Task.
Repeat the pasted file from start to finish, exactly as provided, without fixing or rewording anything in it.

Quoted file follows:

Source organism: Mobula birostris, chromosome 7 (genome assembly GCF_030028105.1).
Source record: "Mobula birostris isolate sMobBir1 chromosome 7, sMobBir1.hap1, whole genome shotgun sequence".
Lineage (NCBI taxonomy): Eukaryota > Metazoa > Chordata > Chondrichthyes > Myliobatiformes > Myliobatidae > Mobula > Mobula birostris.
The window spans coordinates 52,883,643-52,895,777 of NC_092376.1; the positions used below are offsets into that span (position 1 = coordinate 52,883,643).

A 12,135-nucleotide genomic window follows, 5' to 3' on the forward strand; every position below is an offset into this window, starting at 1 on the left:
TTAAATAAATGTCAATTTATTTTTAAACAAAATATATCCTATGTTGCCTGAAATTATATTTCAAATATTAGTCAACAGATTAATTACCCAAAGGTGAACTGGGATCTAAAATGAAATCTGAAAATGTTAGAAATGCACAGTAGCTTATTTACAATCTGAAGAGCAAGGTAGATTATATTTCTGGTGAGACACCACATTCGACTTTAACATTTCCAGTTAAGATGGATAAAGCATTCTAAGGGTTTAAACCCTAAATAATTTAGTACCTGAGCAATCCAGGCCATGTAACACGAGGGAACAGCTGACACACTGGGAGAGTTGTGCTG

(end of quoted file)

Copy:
Source organism: Mobula birostris, chromosome 7 (genome assembly GCF_030028105.1).
Source record: "Mobula birostris isolate sMobBir1 chromosome 7, sMobBir1.hap1, whole genome shotgun sequence".
Lineage (NCBI taxonomy): Eukaryota > Metazoa > Chordata > Chondrichthyes > Myliobatiformes > Myliobatidae > Mobula > Mobula birostris.
The window spans coordinates 52,883,643-52,895,777 of NC_092376.1; the positions used below are offsets into that span (position 1 = coordinate 52,883,643).

A 12,135-nucleotide genomic window follows, 5' to 3' on the forward strand; every position below is an offset into this window, starting at 1 on the left:
TTAAATAAATGTCAATTTATTTTTAAACAAAATATATCCTATGTTGCCTGAAATTATATTTCAAATATTAGTCAACAGATTAATTACCCAAAGGTGAACTGGGATCTAAAATGAAATCTGAAAATGTTAGAAATGCACAGTAGCTTATTTACAATCTGAAGAGCAAGGTAGATTATATTTCTGGTGAGACACCACATTCGACTTTAACATTTCCAGTTAAGATGGATAAAGCATTCTAAGGGTTTAAACCCTAAATAATTTAGTACCTGAGCAATCCAGGCCATGTAACACGAGGGAACAGCTGACACACTGGGAGAGTTGTGCTG